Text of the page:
Have you ever wanted an inside look at what it’d be like to be one of Golisano Children’s Hospital‘s pediatric specialists? On April 18, Golisano Children’s Hospital’s leading experts on neonatology, cancer, autism, eating disorders, surgery and orthopaedics, and congenital heart disease gave hospital supporters the scoop on what they do every day to save and improve the lives of children. Feel free to read the descriptions of these discussions below.
For Session I, guests chose to learn about one of the following topics:
Life and Breath (NICU)
Presented by: Thomas J. Mariani, Ph.D. and William M. Maniscalco, M.D.
What happens when a baby is born premature and its lungs haven’t fully developed? And what impact will this have on the lungs as the baby becomes a child and then an adult? Learn about our life-saving work on premature babies, highly specialized care for newborns provided in our Neonatal Intensive Care Unit (NICU), and our research aimed at understanding and preventing lung disease throughout the life cycle related to prematurity. Read more about babies whose lives have been saved by our NICU team.
Stem Cells to the Rescue (Cancer)
Presented by: Jeffrey R. Andolina, M.D. and Craig A. Mullen, M.D., Ph.D.
Stem cell transplants are being used to treat children with diseases such as cancer and bone marrow failure. Learn from physicians and scientists at Golisano Children’s Hospital what is being done to improve stem cell treatment for cancer and the health of cancer survivors after transplantation. You will also hear about the benefits and risks of this therapy and what we are doing in hopes of using bone marrow transplantation to prevent the recurrence of cancer after treatment is completed. Read more about children who have undergone cancer treatment here.
A Little Bit Different (Autism)
Presented by: Susan L. Hyman, M.D. and Loisa Bennetto, Ph.D.
The number of children diagnosed with autism is increasing; double the rate of 10 years ago. Children as young as two years old are now being diagnosed with the disease. Golisano Children’s Hospital houses one of the premier clinical and research centers in the U.S. for children and families affected by autism. Learn how we have improved health and behavioral outcomes for these children. Hear about research that is helping us understand the communication disorders of children with autism. Learn more about Autism Awareness Month.
For Session II, guests chose to learn more about one of the following topics:
Too Little of a Good Thing (Eating Disorders)
Presented by: Susan Yussman, M.D., MPH, and Suzanne J. Bumpus FNP-C
Child and adolescent eating disorders are common and potentially deadly. But they can be treated – even cured. More than 80 percent of our patients attain a healthy eating pattern and body weight and go on to live fit, productive lives. Learn about our nationally-recognized team, how we evaluate and treat the disorder, and the comprehensive programs available to patients and their families right here in Rochester. Watch as several teens who were treated at our hospital for eating disorders share their stories.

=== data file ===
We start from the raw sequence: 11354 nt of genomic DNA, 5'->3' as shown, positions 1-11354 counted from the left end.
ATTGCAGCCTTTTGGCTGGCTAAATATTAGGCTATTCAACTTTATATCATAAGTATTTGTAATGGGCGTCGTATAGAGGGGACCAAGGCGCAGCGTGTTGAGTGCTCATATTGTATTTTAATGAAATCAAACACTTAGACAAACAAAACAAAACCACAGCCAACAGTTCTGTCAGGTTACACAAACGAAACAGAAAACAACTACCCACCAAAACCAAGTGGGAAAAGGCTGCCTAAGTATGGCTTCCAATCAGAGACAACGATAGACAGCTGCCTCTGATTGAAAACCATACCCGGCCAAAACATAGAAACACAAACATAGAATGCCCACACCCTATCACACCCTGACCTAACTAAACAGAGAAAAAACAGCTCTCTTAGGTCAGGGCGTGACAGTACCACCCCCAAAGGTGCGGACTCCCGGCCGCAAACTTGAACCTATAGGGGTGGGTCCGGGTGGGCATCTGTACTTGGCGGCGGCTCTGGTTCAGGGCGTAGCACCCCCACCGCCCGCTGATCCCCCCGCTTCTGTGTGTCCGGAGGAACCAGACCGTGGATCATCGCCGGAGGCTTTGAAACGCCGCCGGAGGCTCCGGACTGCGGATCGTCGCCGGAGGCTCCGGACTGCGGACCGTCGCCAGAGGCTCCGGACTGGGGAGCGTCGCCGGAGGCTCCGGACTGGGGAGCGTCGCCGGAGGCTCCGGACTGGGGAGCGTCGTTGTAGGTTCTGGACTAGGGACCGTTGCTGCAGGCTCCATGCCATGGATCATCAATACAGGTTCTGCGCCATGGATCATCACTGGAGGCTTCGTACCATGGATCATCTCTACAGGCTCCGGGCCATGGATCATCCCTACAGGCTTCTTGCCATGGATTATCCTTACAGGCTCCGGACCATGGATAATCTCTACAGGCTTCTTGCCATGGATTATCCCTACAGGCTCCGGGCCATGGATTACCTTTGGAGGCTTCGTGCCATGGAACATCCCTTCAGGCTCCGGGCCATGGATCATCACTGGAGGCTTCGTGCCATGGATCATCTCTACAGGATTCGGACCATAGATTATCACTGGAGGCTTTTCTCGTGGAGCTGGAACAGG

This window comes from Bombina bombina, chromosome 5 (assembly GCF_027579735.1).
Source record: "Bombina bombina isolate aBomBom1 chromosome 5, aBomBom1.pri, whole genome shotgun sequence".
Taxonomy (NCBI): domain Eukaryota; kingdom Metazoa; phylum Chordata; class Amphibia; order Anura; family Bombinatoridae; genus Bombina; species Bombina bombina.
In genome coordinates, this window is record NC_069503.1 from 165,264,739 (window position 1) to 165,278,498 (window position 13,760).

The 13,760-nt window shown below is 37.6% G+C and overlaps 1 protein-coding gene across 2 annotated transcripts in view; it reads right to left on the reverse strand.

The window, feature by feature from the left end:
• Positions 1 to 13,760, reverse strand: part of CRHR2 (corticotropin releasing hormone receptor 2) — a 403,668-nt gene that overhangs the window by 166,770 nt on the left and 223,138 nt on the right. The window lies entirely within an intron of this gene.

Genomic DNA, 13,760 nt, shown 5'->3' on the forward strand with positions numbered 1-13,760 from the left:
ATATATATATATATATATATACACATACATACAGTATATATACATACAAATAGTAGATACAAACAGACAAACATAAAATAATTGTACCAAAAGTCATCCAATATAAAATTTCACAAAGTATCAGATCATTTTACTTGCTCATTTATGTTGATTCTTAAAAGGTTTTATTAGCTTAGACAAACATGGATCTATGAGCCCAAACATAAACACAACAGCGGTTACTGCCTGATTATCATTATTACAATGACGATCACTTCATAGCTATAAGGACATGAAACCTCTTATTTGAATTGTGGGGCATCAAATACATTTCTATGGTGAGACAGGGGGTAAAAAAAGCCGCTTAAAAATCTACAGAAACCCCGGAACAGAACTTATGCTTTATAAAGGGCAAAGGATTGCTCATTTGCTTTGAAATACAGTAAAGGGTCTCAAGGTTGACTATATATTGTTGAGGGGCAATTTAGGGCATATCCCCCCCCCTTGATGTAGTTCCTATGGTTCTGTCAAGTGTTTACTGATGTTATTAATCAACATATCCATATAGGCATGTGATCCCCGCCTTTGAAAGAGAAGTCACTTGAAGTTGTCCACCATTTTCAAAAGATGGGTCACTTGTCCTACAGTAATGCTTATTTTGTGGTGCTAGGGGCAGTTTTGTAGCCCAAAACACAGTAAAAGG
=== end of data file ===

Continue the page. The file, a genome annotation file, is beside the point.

Cutting Edge (Surgery/Orthopaedics)
Presented by: Yi-Horng Lee, M.D. and James O. Sanders, M.D.
Golisano Children’s Hospital has some of the world’s best pediatric surgeons and surgical subspecialists. Everyday, we perform surgery on the malformed organs of newborn babies and correct the curvature of a teenager’s spine without affecting the normal spinal cord. We conduct upwards of 21,000 surgeries on children annually. Learn about our new
programs and techniques. See the ABC News story of one patient, treated by our pediatric orthopaedics division.
Pumping Iron (Congenital Heart Disease)
Presented by: George M. Alfieris, M.D. and Jill M. Cholette, M.D.
Years ago it was thought that a newborn baby who was born with an abnormality of the heart needed all the red blood cells it could get. However, a transfusion of whole blood or red blood cells is not always the best idea. One in every 120 babies is born with congenital heart disease. Learn how we diagnose and treat children with heart problems, how our
research in this area helps optimize the blood and fluid management of these children, and how we are able to help many children who once would have died to live well into adulthood. Learn more about the Children’s Heart Center.
All of the programs above are priority areas that Golisano Children’s Hospital is hoping to grow and enhance. Read more about the children’s hospital’s campaign here.
Which topic would you be most interested in learning about, and why?